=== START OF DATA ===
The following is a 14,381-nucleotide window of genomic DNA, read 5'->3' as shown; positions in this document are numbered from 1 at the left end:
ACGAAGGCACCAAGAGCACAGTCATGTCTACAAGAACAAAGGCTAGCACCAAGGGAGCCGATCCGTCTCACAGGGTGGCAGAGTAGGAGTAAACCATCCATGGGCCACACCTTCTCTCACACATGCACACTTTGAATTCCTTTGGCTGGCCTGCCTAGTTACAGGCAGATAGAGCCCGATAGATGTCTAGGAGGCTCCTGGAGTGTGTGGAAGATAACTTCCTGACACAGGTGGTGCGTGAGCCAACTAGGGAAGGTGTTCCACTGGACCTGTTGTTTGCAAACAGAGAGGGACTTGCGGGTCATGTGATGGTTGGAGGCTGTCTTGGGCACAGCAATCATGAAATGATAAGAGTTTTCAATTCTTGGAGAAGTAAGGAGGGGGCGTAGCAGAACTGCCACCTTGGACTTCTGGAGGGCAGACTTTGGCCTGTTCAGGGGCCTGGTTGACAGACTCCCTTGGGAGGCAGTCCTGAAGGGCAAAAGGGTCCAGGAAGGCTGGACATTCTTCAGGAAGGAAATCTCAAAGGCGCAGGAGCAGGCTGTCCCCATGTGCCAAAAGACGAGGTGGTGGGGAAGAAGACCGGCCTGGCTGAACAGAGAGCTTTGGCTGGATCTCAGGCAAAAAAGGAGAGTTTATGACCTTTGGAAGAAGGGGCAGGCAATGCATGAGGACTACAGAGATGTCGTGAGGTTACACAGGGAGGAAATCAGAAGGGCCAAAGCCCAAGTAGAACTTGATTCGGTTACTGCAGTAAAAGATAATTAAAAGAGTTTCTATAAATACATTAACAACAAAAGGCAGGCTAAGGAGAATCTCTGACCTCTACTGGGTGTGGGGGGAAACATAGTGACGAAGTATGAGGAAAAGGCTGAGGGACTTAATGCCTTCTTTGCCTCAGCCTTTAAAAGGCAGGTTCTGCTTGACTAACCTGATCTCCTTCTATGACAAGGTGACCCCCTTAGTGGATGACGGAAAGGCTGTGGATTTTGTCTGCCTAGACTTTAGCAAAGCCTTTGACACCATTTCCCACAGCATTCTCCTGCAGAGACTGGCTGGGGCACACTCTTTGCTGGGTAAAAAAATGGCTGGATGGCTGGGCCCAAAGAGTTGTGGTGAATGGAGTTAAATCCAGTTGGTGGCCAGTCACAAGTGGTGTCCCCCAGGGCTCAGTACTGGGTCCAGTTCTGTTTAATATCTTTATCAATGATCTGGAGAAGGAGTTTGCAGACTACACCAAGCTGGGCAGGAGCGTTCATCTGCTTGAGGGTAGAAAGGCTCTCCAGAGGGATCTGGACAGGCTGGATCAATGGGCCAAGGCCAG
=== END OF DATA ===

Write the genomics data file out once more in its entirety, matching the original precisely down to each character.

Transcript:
The following is a 14,381-nucleotide window of genomic DNA, read 5'->3' as shown; positions in this document are numbered from 1 at the left end:
ACGAAGGCACCAAGAGCACAGTCATGTCTACAAGAACAAAGGCTAGCACCAAGGGAGCCGATCCGTCTCACAGGGTGGCAGAGTAGGAGTAAACCATCCATGGGCCACACCTTCTCTCACACATGCACACTTTGAATTCCTTTGGCTGGCCTGCCTAGTTACAGGCAGATAGAGCCCGATAGATGTCTAGGAGGCTCCTGGAGTGTGTGGAAGATAACTTCCTGACACAGGTGGTGCGTGAGCCAACTAGGGAAGGTGTTCCACTGGACCTGTTGTTTGCAAACAGAGAGGGACTTGCGGGTCATGTGATGGTTGGAGGCTGTCTTGGGCACAGCAATCATGAAATGATAAGAGTTTTCAATTCTTGGAGAAGTAAGGAGGGGGCGTAGCAGAACTGCCACCTTGGACTTCTGGAGGGCAGACTTTGGCCTGTTCAGGGGCCTGGTTGACAGACTCCCTTGGGAGGCAGTCCTGAAGGGCAAAAGGGTCCAGGAAGGCTGGACATTCTTCAGGAAGGAAATCTCAAAGGCGCAGGAGCAGGCTGTCCCCATGTGCCAAAAGACGAGGTGGTGGGGAAGAAGACCGGCCTGGCTGAACAGAGAGCTTTGGCTGGATCTCAGGCAAAAAAGGAGAGTTTATGACCTTTGGAAGAAGGGGCAGGCAATGCATGAGGACTACAGAGATGTCGTGAGGTTACACAGGGAGGAAATCAGAAGGGCCAAAGCCCAAGTAGAACTTGATTCGGTTACTGCAGTAAAAGATAATTAAAAGAGTTTCTATAAATACATTAACAACAAAAGGCAGGCTAAGGAGAATCTCTGACCTCTACTGGGTGTGGGGGGAAACATAGTGACGAAGTATGAGGAAAAGGCTGAGGGACTTAATGCCTTCTTTGCCTCAGCCTTTAAAAGGCAGGTTCTGCTTGACTAACCTGATCTCCTTCTATGACAAGGTGACCCCCTTAGTGGATGACGGAAAGGCTGTGGATTTTGTCTGCCTAGACTTTAGCAAAGCCTTTGACACCATTTCCCACAGCATTCTCCTGCAGAGACTGGCTGGGGCACACTCTTTGCTGGGTAAAAAAATGGCTGGATGGCTGGGCCCAAAGAGTTGTGGTGAATGGAGTTAAATCCAGTTGGTGGCCAGTCACAAGTGGTGTCCCCCAGGGCTCAGTACTGGGTCCAGTTCTGTTTAATATCTTTATCAATGATCTGGAGAAGGAGTTTGCAGACTACACCAAGCTGGGCAGGAGCGTTCATCTGCTTGAGGGTAGAAAGGCTCTCCAGAGGGATCTGGACAGGCTGGATCAATGGGCCAAGGCCAG